German minister sees hope of 'soft' Brexit, with conditions

PHOTO: German Foreign Minister Sigmar Gabriel speaks during a press conference at the ministry of foreign affairs in Berlin, June 14, 2017.Kay Nietfeld/dpa via AP
German Foreign Minister Sigmar Gabriel speaks during a press conference at the ministry of foreign affairs in Berlin, June 14, 2017.

Germany's foreign minister says there may now be a chance of a "soft" British exit from the European Union that keeps the U.K. in the bloc's single market, but is warning that Britain couldn't pick and choose its conditions.

Brexit negotiations start on Monday, with question marks over Britain's approach after Prime Minister Theresa May lost her parliamentary majority in an election meant to strengthen her hand in the talks.

German Foreign Minister Sigmar Gabriel told Sunday's Welt am Sonntag newspaper that "maybe there is now a chance to achieve a so-called 'soft Brexit.'" But he said staying in the single market would require Britain to accept EU workers' freedom of movement.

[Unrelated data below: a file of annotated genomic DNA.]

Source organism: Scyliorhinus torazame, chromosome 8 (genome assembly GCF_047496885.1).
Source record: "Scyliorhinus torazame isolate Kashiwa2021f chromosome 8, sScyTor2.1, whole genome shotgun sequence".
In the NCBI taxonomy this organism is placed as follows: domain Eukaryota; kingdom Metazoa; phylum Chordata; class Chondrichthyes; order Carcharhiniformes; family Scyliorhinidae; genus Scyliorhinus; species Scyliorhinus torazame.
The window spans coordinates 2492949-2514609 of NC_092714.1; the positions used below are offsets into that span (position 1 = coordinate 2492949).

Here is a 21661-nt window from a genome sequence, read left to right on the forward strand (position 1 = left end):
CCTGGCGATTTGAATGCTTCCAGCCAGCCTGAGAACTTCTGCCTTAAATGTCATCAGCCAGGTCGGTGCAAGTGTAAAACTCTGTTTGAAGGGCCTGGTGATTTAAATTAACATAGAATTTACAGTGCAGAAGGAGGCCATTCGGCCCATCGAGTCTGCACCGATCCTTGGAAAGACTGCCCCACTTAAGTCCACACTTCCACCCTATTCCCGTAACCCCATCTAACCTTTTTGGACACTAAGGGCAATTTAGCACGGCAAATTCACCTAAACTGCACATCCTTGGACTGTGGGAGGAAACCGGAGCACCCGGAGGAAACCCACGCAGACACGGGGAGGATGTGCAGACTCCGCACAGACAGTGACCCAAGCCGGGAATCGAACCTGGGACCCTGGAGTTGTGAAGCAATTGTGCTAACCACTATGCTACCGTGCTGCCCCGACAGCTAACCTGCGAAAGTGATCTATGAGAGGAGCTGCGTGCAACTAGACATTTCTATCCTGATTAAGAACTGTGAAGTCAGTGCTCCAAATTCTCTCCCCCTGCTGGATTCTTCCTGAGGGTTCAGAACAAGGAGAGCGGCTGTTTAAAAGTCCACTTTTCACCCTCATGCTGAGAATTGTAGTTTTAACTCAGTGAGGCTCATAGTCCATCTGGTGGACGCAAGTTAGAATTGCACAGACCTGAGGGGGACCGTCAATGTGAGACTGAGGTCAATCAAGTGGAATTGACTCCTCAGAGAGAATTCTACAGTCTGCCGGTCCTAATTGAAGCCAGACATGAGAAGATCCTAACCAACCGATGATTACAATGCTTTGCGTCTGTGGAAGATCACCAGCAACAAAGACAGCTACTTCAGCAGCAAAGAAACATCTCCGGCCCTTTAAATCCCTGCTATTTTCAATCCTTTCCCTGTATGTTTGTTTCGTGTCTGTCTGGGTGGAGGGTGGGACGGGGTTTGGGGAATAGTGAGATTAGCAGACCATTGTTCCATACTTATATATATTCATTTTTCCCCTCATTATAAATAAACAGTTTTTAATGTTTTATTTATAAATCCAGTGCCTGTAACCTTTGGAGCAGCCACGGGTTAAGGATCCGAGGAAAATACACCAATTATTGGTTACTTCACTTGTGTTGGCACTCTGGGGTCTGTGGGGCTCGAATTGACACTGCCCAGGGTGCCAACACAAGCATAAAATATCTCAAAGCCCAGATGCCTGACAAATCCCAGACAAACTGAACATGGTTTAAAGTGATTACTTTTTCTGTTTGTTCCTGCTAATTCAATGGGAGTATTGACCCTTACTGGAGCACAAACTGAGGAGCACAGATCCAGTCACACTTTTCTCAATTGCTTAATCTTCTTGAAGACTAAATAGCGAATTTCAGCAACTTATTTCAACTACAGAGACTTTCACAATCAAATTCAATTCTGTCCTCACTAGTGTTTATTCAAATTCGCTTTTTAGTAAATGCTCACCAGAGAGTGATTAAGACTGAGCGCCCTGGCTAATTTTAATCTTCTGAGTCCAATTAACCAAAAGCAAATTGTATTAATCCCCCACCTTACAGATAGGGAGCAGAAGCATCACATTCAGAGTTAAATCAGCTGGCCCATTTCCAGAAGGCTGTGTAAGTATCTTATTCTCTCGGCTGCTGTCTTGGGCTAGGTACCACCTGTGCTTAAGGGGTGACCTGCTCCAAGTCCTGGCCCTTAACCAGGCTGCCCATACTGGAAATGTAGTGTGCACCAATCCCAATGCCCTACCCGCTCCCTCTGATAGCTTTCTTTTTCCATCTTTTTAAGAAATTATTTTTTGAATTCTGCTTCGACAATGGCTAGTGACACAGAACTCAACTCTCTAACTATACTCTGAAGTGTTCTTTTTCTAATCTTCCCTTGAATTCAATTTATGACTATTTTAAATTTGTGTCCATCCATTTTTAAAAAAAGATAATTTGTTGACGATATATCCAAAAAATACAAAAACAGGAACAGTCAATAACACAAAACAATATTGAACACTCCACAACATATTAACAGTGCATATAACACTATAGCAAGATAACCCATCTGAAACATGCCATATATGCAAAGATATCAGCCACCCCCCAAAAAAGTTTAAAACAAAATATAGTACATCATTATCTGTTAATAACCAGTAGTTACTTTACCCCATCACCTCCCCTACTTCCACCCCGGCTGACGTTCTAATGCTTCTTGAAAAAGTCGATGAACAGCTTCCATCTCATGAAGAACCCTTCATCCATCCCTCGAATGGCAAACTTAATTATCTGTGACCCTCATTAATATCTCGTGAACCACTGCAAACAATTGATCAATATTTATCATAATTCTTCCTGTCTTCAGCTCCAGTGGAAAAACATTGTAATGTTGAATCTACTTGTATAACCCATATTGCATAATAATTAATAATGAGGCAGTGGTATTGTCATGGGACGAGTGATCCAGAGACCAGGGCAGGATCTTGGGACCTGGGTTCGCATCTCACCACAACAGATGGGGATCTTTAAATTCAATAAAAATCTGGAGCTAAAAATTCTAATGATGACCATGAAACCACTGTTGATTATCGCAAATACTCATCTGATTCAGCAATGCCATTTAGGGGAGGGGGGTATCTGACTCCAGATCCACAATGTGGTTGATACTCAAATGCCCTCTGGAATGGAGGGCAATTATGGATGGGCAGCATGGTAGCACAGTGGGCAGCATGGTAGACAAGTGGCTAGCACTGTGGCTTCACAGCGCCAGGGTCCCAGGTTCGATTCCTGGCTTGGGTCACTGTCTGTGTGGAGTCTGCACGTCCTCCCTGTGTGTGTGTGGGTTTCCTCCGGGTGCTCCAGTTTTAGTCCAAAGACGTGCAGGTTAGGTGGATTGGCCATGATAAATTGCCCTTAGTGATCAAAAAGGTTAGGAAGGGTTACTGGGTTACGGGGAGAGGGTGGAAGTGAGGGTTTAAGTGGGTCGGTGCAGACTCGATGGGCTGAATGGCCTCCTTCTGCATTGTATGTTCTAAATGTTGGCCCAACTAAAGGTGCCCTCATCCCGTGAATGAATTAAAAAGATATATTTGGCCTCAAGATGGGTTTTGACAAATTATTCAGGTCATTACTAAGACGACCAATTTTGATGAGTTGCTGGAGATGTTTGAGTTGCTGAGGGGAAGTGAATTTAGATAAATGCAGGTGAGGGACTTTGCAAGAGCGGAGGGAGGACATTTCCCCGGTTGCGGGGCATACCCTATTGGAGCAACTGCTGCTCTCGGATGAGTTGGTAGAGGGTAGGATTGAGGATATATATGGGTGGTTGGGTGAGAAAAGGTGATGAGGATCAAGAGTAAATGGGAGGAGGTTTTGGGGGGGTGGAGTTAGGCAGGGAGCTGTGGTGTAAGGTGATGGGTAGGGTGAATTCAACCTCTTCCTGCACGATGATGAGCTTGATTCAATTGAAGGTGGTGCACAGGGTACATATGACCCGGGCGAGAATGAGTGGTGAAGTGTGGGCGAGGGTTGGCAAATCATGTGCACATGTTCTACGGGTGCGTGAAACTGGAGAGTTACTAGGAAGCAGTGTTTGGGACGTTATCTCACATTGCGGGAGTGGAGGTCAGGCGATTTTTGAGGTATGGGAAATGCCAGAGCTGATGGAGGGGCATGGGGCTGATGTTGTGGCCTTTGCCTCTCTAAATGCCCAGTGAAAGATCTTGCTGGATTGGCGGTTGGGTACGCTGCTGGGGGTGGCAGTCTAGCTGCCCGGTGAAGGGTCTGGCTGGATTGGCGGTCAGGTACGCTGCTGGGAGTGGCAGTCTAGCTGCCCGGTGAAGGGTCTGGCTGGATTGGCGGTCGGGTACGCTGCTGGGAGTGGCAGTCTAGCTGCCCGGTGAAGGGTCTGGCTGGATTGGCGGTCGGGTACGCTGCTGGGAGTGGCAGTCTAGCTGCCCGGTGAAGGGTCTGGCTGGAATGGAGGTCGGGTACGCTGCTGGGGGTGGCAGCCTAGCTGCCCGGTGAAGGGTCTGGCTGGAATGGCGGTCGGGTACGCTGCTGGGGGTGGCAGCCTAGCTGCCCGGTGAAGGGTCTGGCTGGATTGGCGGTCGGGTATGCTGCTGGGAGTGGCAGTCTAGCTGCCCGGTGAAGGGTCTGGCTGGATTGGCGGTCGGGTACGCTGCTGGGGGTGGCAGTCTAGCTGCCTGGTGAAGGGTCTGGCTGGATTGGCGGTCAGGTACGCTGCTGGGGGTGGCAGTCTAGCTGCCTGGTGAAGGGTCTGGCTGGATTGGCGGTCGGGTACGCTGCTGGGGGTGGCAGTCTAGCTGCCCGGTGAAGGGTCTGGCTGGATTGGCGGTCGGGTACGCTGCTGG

It also would have to accept the jurisdiction of the European Court of Justice, "or at least a joint court that is staffed by Europeans and Britons" and in principle follows the ECJ's rulings, Gabriel said.

For many Brexit advocates, those conditions would be impossible to accept as last year's referendum campaign focused on getting back control over laws and immigration from the EU.

Gabriel said "it would naturally be best if Britain didn't leave at all."

"It doesn't look like that at the moment," he added. "But we want to keep the door open for the British."

The center-left Social Democrat strongly criticized May's Conservatives, saying that they "played with the emotions of citizens in Britain, told fake news about Europe and left people unclear about what consequences this would all have."

Referring to the "difficult, even impossible situation" created by the indecisive election, he added: "here, those who created such chaos would have long since gone."

"We will negotiate fairly," Gabriel was quoted as saying. "And fair means that we want to keep the British as close as possible to the EU — but never at the price that we divide the remaining 27 EU states."